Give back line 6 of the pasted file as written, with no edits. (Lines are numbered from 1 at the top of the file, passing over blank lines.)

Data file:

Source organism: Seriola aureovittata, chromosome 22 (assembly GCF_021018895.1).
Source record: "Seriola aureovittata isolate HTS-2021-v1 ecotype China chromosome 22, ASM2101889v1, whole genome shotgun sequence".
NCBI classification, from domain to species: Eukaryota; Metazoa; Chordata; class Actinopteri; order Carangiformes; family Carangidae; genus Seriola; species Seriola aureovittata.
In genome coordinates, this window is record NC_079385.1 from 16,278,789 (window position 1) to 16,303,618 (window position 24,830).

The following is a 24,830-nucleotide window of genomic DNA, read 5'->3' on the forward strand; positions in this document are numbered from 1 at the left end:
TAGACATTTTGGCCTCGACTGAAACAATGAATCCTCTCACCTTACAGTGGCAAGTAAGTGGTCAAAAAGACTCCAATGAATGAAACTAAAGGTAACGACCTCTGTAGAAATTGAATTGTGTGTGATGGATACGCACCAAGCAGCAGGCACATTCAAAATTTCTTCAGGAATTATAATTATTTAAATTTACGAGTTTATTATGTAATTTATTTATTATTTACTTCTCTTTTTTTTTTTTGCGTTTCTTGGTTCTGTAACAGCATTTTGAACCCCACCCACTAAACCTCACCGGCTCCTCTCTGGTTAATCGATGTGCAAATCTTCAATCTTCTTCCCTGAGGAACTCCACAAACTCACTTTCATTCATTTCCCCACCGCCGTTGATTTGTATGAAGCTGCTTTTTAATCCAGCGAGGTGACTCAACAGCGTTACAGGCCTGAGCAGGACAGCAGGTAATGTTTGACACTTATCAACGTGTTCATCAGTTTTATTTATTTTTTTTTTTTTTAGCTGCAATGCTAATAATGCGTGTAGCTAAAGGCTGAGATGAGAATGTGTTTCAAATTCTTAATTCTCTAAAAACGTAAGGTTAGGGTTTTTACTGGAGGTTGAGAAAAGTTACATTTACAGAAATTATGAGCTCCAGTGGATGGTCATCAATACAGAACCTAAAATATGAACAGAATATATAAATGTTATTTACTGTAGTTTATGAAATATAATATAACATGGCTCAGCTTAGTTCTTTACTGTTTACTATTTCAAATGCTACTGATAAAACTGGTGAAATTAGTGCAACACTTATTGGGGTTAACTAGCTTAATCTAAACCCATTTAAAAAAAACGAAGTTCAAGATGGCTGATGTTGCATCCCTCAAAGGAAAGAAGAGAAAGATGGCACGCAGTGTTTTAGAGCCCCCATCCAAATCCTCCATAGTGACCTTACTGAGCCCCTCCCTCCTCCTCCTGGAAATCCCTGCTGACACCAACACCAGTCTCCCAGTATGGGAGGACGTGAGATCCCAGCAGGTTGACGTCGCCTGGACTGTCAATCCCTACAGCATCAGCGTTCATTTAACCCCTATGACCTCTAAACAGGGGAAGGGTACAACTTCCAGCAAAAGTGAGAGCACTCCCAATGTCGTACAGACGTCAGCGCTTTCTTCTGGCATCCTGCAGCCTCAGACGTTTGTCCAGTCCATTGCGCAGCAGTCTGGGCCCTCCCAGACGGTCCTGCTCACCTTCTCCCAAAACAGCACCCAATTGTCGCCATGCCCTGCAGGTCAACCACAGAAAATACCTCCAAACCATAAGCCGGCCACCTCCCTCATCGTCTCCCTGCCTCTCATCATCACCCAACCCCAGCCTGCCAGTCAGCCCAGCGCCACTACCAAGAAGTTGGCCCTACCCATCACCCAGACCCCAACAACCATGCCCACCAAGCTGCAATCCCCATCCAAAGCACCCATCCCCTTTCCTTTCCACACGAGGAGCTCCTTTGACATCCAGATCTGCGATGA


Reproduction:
TAGACATTTTGGCCTCGACTGAAACAATGAATCCTCTCACCTTACAGTGGCAAGTAAGTGGTCAAAAAGACTCCAATGAATGAAACTAAAGGTAACGACCTCTGTAGAAATTGAATTGTGTGTGATGGATACGCACCAAGCAGCAGGCACATTCAAAATTTCTTCAGGAATTATAATTATTTAAATTTACGAGTTTATTATGTAATTTATTTATTATTTACTTCTCTTTTTTTTTTTTGCGTTTCTTGGTTCTGTAACAGCATTTTGAACCCCACCCACTAAACCTCACCGGCTCCTCTCTGGTTAATCGATGTGCAAATCTTCAATCTTCTTCCCTGAGGAACTCCACAAACTCACTTTCATTCATTTCCCCACCGCCGTTGATTTGTATGAAGCTGCTTTTTAATCCAGCGAGGTGACTCAACAGCGTTACAGGCCTGAGCAGGACAGCAGGTAATGTTTGACACTTATCAACGTGTTCATCAGTTTTATTTATTTTTTTTTTTTTTAGCTGCAATGCTAATAATGCGTGTAGCTAAAGGCTGAGATGAGAATGTGTTTCAAATTCTTAATTCTCTAAAAACGTAAGGTTAGGGTTTTTACTGGAGGTTGAGAAAAGTTACATTTACAGAAATTATGAGCTCCAGTGGATGGTCATCAATACAGAACCTAAAATATGAACAGAATATATAAATGTTATTTACTGTAGTTTATGAAATATAATATAACATGGCTCAGCTTAGTTCTTTACTGTTTACTATTTCAAATGCTACTGATAAAACTGGTGAAATTAGTGCAACACTTATTGGGGTTAACTAGCTTAATCTAAACCCATTTAAAAAAAACGAAGTTCAAGATGGCTGATGTTGCATCCCTCAAAGGAAAGAAGAGAAAGATGGCACGCAGTGTTTTAGAGCCCCCATCCAAATCCTCCATAGTGACCTTACTGAGCCCCTCCCTCCTCCTCCTGGAAATCCCTGCTGACACCAACACCAGTCTCCCAGTATGGGAGGACGTGAGATCCCAGCAGGTTGACGTCGCCTGGACTGTCAATCCCTACAGCATCAGCGTTCATTTAACCCCTATGACCTCTAAACAGGGGAAGGGTACAACTTCCAGCAAAAGTGAGAGCACTCCCAATGTCGTACAGACGTCAGCGCTTTCTTCTGGCATCCTGCAGCCTCAGACGTTTGTCCAGTCCATTGCGCAGCAGTCTGGGCCCTCCCAGACGGTCCTGCTCACCTTCTCCCAAAACAGCACCCAATTGTCGCCATGCCCTGCAGGTCAACCACAGAAAATACCTCCAAACCATAAGCCGGCCACCTCCCTCATCGTCTCCCTGCCTCTCATCATCACCCAACCCCAGCCTGCCAGTCAGCCCAGCGCCACTACCAAGAAGTTGGCCCTACCCATCACCCAGACCCCAACAACCATGCCCACCAAGCTGCAATCCCCATCCAAAGCACCCATCCCCTTTCCTTTCCACACGAGGAGCTCCTTTGACATCCAGATCTGCGATGA